By SCOTT MCKIE B.P.
ONE FEATHER STAFF
Due to gaming forecasts that didn’t pan out, the Eastern Band of Cherokee Indians is experiencing a $9 million budget shortfall for the remainder of FY2010. A previous forecast of $229 million has been reduced to $211 million and following a one-half split between the Tribe’s budget and per capita distribution, tribal officials and programs are left with the $9 million shortfall.
“It’s tough to discuss, but I also think it’s healthy,” said Principal Chief Michell Hicks at a special meeting he organized between tribal officials and Harrah’s officials held on Monday, Aug. 9. “You can’t solve problems until you get them out on the table.”
Chief Hicks said communication is key. “I do think that there is significant amount of room for improvement,” he said referring to the way the flow of information from the casino to the Tribe occurred. Communications have to change. They have to get better.”
Harrah’s officials gave a power point presentation outlining various financial forecasts during Monday’s meeting.
“Many things went well, but we haven’t been happy with bad forecasts,” said Darold Londo, general manager of Harrah’s Cherokee Casino & Hotel, who related that many factors have contributed to the decline in revenue including: winter weather impacts, I-40 rock slide, 441 road closures, and the Noro Virus outbreak this January.
He remains optimistic about the casino’s profibility and stated, “Per employee, we earn more revenue that I’m aware of in the country.”
Big Cove Rep. Perry Shell stated, “It’s a tough, tough situation – cutting an additional $9 million from now until the first of October. It’s a priority that we not cut any employees…that we take care of our elders, take care of our children and medical.”
His colleguge, Big Cove Rep. Teresa McCoy, commented, “As a tribal government, we have a responsibility to fall within our means and not spend more than we make. We have some projects coming up that we really need to look at.” Rep. McCoy said that she will not vote to put the Tribe into any more debt until the current budgetary issues are resolved.
She said it also might be time to look at implementing new taxes or explore to see if any tribal services are being duplicated. “I think it’s time for the tribal government to sit down and get very creative. I don’t want to send an employee home and I don’t want to cut a service.”
According to information from Harrah’s presentation, the distribution forecast for FY2010 was initially $246.3 million. Since then, three new forecasts have been issued including: $230 million (Feb. 2), $223.8 million (May 5) and the latest of $211.4 million (Aug. 4).
The initial planned revenue through the month of July was $200.4 million and only $173.3 million has been taken in for a variance of – 13.5 percent. This sort of variance has happened before. In FY2004, an exact variance of – 13.5 percent occurred when the planned revenue was $203.7 million and the actual amount was $176.1 million.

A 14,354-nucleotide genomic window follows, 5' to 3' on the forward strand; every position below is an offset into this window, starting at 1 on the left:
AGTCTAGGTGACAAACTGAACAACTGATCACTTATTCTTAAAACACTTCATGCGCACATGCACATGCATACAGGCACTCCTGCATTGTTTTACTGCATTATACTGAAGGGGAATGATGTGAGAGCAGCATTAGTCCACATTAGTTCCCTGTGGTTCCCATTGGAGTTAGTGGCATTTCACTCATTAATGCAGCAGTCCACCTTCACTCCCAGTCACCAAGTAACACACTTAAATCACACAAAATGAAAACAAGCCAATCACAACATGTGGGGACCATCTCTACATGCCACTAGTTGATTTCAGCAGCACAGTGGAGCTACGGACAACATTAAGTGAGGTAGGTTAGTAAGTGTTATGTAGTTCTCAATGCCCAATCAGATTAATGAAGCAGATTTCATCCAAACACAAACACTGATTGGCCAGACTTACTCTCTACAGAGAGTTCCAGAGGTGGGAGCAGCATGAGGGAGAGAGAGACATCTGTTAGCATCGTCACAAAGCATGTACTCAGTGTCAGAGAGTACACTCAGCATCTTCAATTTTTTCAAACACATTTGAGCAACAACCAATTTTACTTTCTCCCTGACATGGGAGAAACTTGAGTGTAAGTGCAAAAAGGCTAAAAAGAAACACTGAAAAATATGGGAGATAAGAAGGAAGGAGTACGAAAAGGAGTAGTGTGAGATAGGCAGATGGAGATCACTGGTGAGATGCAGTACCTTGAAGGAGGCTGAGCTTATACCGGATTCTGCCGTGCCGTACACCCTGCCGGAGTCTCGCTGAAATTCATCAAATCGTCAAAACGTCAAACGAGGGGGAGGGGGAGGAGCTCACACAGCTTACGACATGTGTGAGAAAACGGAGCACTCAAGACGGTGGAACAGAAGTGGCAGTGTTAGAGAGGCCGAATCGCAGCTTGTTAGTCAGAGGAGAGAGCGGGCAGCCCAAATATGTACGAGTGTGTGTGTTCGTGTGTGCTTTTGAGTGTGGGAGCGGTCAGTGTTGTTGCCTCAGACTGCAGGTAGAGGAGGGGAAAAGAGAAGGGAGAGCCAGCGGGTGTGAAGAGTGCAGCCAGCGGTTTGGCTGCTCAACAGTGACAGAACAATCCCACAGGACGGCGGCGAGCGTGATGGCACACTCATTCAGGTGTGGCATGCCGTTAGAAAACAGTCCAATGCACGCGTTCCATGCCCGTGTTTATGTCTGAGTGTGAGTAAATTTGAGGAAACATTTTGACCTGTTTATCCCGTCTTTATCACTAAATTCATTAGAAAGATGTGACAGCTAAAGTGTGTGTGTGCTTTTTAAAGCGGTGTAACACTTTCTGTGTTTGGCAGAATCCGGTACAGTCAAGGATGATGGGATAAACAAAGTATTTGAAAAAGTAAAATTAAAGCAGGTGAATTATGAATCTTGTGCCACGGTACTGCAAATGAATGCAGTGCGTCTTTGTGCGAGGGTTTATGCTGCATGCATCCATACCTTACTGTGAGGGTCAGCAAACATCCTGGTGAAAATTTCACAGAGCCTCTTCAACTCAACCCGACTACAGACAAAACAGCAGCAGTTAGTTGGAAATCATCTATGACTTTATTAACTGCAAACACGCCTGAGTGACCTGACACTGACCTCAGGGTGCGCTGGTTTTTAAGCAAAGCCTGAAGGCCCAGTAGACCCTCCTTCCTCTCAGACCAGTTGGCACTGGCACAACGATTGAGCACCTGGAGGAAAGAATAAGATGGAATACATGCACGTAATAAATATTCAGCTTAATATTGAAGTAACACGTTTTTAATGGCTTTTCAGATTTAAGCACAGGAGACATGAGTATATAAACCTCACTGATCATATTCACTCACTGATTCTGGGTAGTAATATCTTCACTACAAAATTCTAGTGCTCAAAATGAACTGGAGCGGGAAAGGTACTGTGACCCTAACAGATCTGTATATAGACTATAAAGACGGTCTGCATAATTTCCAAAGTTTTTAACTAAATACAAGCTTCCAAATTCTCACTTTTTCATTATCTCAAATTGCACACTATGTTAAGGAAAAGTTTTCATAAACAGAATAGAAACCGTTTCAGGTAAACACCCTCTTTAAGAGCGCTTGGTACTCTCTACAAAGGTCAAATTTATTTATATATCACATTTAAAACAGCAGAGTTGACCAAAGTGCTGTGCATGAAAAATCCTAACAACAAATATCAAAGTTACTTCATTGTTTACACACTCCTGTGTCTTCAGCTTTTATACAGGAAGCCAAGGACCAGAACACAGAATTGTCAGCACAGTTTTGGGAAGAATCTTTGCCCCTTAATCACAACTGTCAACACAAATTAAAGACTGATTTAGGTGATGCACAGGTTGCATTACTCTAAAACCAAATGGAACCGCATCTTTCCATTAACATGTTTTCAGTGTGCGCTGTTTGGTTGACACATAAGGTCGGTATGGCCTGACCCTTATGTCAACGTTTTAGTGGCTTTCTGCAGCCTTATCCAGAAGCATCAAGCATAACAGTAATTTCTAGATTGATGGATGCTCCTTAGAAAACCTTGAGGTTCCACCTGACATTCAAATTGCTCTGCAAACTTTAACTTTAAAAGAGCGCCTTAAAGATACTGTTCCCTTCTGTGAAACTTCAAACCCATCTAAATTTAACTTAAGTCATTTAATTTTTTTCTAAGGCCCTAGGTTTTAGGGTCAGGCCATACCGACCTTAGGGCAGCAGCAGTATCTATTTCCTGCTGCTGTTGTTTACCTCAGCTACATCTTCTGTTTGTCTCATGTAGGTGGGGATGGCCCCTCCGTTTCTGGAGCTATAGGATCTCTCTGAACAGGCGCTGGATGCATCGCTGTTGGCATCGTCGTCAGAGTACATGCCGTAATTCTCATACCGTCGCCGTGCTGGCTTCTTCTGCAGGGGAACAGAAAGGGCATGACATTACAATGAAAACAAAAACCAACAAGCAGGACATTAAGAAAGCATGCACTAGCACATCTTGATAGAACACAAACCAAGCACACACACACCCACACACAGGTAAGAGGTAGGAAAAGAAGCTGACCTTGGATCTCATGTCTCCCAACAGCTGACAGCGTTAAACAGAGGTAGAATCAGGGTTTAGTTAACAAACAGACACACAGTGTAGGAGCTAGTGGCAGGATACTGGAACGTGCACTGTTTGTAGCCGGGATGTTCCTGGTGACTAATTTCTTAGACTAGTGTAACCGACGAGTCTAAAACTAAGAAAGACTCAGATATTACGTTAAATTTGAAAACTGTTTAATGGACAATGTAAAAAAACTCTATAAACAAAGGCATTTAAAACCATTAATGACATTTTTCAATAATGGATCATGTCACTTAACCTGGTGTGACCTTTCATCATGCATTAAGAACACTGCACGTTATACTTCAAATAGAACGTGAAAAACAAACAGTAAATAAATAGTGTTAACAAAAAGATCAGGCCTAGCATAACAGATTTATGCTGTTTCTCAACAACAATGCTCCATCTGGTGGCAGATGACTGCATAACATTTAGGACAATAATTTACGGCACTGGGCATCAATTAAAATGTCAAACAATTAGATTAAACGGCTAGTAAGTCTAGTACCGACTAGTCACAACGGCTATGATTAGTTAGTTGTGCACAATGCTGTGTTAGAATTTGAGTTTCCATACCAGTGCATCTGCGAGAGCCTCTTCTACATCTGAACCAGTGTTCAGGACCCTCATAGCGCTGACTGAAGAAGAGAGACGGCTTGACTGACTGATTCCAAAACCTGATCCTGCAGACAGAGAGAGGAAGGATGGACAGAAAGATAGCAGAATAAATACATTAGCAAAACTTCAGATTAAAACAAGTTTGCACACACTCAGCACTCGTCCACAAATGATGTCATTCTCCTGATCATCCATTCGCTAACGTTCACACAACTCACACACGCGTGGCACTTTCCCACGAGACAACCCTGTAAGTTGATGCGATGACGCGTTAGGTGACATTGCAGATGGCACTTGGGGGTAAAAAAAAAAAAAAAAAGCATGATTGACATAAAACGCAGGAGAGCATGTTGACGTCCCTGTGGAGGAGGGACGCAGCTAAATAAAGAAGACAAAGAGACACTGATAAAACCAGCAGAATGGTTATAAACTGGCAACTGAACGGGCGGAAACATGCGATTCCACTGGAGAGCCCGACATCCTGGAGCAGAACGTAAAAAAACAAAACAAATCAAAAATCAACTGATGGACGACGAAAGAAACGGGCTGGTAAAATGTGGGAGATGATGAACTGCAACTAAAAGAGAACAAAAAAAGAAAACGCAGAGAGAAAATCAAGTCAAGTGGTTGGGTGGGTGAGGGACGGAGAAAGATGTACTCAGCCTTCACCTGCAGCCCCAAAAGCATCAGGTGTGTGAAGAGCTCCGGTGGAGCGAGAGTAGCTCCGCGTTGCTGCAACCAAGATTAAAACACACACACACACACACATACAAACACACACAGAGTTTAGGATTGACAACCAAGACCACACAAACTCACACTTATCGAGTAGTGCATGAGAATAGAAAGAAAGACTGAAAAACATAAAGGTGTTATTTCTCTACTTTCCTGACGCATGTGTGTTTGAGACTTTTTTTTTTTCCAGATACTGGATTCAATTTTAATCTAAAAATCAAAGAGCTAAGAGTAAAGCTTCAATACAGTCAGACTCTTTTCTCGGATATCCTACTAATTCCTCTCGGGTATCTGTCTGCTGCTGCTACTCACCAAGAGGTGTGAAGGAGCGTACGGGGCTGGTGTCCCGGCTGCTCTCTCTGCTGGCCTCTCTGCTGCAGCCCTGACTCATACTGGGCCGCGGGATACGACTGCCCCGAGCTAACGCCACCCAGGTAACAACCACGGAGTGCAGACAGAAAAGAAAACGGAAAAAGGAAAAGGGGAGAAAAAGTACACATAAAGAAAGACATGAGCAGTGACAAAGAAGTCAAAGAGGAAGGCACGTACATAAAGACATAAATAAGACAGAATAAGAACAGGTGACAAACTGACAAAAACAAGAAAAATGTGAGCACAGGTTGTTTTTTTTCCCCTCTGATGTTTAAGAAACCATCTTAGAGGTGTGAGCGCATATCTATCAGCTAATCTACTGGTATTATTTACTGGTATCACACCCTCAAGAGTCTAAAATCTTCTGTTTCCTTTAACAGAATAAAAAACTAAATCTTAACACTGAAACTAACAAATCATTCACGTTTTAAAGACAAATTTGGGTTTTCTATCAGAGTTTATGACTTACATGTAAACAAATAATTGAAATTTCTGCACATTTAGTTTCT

FY2009 actually showed a positive variance of 1.5% with an actual amount exceeding the planned amount by over $3 million.
Kim Peone, EBCI Deputy Finance Officer, said that with 170 tribal programs it is “very challenging” to change budgets in midstream. “It’s really challenging for us once we get those numbers in place and we develop budgets.”
She said the Tribe will have to curtail the process known as ‘year-end spend’ by which tribal programs expend all of their budget at the end of the year to zero out. Other cost-cutting measures will be implemented including cutting travel and training expenses until the shortfall is met.
Harrah’s Cherokee began the sale of alcoholic beverages in December 2009, and so far sales have been disappointing to some. “The overall effect of alcohol has not been as great as we had anticipated,” said Londo who did say it has been an asset to the property though. “We’re doing much better with it than we would without it.”
“Pricing was and continues to be a factor. I think we may have had the price a little too high initially.”
Information from Harrah’s report states, “Not only has the property sold $1.3 million in alcohol YTD (year-to-date), but the gamers who consume alcohol are estimated to have contributed another $6.4 million.”
Peone was asked about the impact on tribal levy from alcohol sales, “The projected levy with regards to the alcohol sales was $525,000 and, as of June, we have a $261,000 shortfall.”
Bob Blankenship, TABCC (Tribal ABC Commission) chairman, said, “It was not to make a profit off the alcohol. It was to give our customers what they wanted.” He said one headache of the alcohol operation has been the fact that the TABCC is not allowed to be the distributor as was initially planned. Blankenship said he recently met with state officials to remedy the situation.
Harrah’s reported the planned distribution amount for FY2011 is $245.5 million – a number that has some tribal leaders shaking their heads and wondering if the FY2011 budget process will be affected.
“I’m really confused by the forecast,” said Peone. “Give us a forecast that’s going to be correct. What is the real number?”
Chief Hicks commented, “When we started to plan for FY11, the initial projections were $290 million and then downgraded to $250 million. This $250 million was what we projected our tribal budget on.” “Things are bouncing around,” he said. “We can’t operate within parameters that are moving so much.”